Reflecting on the tragic events that gripped the nation last week, we are grateful for the many service men and women who have worked relentlessly to protect our country. We keep those impacted by the tragedies in our thoughts and prayers.

On Friday, April 19, 2013, in accordance with the Dodd-Frank Wall Street Reform and Consumer Protection Act of 2010, the SEC and the CFTC jointly published the Identity Theft Red Flags Rules ("Red Flag Rules"), which require certain regulated entities to adopt programs to help protect investors from identity theft. The rules require that the programs be tailored to accommodate the size and complexity of each covered account and consist of policies and procedures that (1) identify relevant types of identity theft red flags, (2) detect the occurrence of those red flags, (3) respond appropriately to red flags, and (4) periodically update the program. These rules apply to certain SEC-regulated entities, such as broker-dealers, investment advisers, mutual funds, and other financial institutions and creditors, as well as certain entities under the authority of the CFTC, such as swap dealers, commodity trading advisers, commodity pool operators, futures commission merchants, and major swap participants.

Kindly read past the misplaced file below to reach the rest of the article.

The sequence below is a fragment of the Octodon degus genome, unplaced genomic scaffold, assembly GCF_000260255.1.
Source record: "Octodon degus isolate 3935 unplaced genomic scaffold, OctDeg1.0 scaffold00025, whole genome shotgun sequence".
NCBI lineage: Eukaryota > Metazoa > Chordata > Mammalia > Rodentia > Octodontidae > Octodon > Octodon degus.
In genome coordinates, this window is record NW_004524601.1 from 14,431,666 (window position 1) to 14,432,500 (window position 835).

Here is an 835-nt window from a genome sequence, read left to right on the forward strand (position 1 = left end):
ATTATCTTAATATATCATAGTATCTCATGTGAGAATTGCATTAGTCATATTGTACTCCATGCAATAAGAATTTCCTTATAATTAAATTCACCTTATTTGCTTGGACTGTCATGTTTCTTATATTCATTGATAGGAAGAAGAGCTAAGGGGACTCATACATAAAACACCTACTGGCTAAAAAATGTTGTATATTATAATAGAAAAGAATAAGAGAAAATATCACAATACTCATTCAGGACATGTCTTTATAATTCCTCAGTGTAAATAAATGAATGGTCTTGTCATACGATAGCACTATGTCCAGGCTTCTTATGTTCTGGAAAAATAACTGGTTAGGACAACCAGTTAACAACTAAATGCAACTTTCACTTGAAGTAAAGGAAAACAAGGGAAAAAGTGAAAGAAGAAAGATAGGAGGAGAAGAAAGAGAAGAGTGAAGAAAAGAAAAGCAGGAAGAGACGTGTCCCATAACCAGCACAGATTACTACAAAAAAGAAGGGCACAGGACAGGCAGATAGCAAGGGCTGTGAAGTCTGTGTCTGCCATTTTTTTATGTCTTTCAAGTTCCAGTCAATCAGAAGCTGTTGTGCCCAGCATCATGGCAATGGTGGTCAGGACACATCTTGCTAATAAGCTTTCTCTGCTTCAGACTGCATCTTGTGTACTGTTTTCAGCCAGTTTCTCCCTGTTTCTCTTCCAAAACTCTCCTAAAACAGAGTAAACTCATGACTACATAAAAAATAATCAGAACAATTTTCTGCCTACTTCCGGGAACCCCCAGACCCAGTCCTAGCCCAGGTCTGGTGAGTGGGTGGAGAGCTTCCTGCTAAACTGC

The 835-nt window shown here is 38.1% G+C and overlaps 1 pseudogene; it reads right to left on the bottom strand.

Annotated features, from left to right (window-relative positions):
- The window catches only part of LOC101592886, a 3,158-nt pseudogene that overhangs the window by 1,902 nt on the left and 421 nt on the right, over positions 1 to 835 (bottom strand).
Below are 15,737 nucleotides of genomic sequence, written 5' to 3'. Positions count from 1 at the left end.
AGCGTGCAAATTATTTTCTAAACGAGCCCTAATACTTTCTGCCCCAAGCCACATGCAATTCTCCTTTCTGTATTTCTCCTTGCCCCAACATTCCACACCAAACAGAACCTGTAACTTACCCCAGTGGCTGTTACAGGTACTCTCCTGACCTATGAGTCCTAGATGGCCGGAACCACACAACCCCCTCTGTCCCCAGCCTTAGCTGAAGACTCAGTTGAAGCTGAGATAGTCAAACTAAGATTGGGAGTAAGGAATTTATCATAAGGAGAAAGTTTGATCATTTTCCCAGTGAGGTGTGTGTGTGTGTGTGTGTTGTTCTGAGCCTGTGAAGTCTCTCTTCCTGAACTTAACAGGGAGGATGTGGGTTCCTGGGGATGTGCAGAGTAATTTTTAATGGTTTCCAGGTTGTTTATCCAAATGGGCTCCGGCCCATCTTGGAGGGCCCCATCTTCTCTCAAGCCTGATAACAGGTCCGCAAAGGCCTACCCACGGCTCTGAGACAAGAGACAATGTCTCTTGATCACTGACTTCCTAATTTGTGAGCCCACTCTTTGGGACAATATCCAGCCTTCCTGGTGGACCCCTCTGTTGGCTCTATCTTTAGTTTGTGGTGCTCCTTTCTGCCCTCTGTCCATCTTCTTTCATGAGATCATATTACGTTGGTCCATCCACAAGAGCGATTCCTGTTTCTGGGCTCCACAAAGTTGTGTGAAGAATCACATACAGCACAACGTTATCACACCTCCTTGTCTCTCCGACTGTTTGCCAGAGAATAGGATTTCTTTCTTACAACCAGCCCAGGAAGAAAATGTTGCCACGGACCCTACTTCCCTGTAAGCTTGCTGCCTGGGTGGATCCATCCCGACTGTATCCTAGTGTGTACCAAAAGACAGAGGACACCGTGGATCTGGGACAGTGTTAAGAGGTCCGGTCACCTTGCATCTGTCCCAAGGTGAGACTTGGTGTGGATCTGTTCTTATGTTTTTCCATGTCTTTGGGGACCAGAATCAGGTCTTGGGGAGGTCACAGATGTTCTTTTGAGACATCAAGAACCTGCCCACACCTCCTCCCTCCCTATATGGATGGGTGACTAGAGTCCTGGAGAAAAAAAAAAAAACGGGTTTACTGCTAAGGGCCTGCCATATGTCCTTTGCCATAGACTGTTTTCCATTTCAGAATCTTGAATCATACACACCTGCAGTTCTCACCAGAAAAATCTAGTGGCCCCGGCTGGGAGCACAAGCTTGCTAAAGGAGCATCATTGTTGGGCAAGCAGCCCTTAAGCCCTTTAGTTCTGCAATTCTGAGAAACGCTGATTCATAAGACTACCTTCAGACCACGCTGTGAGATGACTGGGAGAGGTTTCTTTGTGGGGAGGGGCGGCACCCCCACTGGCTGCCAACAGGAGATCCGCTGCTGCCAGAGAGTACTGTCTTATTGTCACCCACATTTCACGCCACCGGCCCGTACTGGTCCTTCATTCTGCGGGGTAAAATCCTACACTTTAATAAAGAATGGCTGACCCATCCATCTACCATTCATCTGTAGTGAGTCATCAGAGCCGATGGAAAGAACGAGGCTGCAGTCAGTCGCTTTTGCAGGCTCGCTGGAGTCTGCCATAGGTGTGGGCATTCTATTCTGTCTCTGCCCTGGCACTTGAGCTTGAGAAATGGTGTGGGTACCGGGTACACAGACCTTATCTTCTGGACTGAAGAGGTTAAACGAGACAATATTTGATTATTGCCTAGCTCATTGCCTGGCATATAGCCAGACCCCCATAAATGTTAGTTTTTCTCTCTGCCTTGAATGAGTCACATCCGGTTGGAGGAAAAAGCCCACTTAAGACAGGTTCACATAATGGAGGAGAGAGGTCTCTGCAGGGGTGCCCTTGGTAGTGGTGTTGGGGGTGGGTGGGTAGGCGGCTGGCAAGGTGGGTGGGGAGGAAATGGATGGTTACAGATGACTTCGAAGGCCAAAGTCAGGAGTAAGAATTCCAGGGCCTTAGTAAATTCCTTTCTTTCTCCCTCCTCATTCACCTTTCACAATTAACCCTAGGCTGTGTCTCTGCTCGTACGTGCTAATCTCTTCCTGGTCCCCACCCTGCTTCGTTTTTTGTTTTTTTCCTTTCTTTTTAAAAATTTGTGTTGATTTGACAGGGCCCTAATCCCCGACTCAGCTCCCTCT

More specifically, the rules apply to entities that are under the jurisdiction of the SEC or the CFTC, that meet the definition of "creditor" or "financial institution" under the Fair Credit Reporting Act of 1970, and that possess "covered accounts." According to the rules, the definition of a covered account "is deliberately designed to be flexible to allow the financial institution or creditor to determine which accounts pose a reasonably foreseeable risk of identity theft." The rules define "financial institutions" as banks or entities that maintain customer "transaction accounts." The SEC and the CFTC define the term "creditor" differently. For the purposes of the Red Flag Rules, the SEC defines a creditor based on the definition found in the Equal Credit Opportunity Act, while the CFTC defines a creditor as "any futures commission merchant, retail foreign exchange dealer, commodity trading advisor, commodity pool operator, introducing broker, swap dealer, or major swap participant that regularly extends, renews, or continues credit; regularly arranges for the extension, renewal, or continuation of credit; or in acting as an assignee of an original creditor, participates in the decision to extend, renew, or continue credit."

The Red Flag Rules will become effective on May 20, 2013, and affected entities must be in compliance by November 20, 2013.